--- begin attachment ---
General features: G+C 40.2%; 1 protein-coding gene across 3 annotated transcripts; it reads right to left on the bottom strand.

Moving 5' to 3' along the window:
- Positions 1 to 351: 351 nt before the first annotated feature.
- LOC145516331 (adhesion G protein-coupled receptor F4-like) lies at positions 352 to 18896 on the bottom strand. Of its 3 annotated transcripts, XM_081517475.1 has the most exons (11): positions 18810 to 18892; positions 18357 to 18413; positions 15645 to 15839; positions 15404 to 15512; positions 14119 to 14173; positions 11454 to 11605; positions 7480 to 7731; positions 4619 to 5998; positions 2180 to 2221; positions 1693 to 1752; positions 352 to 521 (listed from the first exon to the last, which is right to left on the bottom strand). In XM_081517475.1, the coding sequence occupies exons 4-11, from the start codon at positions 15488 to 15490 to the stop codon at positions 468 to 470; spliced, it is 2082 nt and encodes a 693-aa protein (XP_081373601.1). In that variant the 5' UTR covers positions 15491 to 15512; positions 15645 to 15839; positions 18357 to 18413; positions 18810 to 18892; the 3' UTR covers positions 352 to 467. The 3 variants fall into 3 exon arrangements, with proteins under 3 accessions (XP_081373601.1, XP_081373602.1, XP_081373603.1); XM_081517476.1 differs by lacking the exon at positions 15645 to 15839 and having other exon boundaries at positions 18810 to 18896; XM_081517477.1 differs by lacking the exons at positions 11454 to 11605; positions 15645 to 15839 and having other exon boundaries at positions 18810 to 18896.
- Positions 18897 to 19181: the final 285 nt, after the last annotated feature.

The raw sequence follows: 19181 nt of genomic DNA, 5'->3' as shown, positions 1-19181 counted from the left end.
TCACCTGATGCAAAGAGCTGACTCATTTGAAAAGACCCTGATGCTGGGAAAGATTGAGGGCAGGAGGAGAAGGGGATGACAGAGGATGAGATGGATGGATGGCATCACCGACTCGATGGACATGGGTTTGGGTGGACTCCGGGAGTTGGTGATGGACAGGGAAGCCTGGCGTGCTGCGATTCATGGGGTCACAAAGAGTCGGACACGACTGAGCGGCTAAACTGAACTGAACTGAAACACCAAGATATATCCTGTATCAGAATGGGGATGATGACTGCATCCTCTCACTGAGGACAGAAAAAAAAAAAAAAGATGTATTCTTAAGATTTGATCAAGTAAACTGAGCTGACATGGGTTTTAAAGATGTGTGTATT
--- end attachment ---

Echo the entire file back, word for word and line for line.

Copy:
General features: G+C 40.2%; 1 protein-coding gene across 3 annotated transcripts; it reads right to left on the bottom strand.

Moving 5' to 3' along the window:
- Positions 1 to 351: 351 nt before the first annotated feature.
- LOC145516331 (adhesion G protein-coupled receptor F4-like) lies at positions 352 to 18896 on the bottom strand. Of its 3 annotated transcripts, XM_081517475.1 has the most exons (11): positions 18810 to 18892; positions 18357 to 18413; positions 15645 to 15839; positions 15404 to 15512; positions 14119 to 14173; positions 11454 to 11605; positions 7480 to 7731; positions 4619 to 5998; positions 2180 to 2221; positions 1693 to 1752; positions 352 to 521 (listed from the first exon to the last, which is right to left on the bottom strand). In XM_081517475.1, the coding sequence occupies exons 4-11, from the start codon at positions 15488 to 15490 to the stop codon at positions 468 to 470; spliced, it is 2082 nt and encodes a 693-aa protein (XP_081373601.1). In that variant the 5' UTR covers positions 15491 to 15512; positions 15645 to 15839; positions 18357 to 18413; positions 18810 to 18892; the 3' UTR covers positions 352 to 467. The 3 variants fall into 3 exon arrangements, with proteins under 3 accessions (XP_081373601.1, XP_081373602.1, XP_081373603.1); XM_081517476.1 differs by lacking the exon at positions 15645 to 15839 and having other exon boundaries at positions 18810 to 18896; XM_081517477.1 differs by lacking the exons at positions 11454 to 11605; positions 15645 to 15839 and having other exon boundaries at positions 18810 to 18896.
- Positions 18897 to 19181: the final 285 nt, after the last annotated feature.

The raw sequence follows: 19181 nt of genomic DNA, 5'->3' as shown, positions 1-19181 counted from the left end.
TCACCTGATGCAAAGAGCTGACTCATTTGAAAAGACCCTGATGCTGGGAAAGATTGAGGGCAGGAGGAGAAGGGGATGACAGAGGATGAGATGGATGGATGGCATCACCGACTCGATGGACATGGGTTTGGGTGGACTCCGGGAGTTGGTGATGGACAGGGAAGCCTGGCGTGCTGCGATTCATGGGGTCACAAAGAGTCGGACACGACTGAGCGGCTAAACTGAACTGAACTGAAACACCAAGATATATCCTGTATCAGAATGGGGATGATGACTGCATCCTCTCACTGAGGACAGAAAAAAAAAAAAAAGATGTATTCTTAAGATTTGATCAAGTAAACTGAGCTGACATGGGTTTTAAAGATGTGTGTATT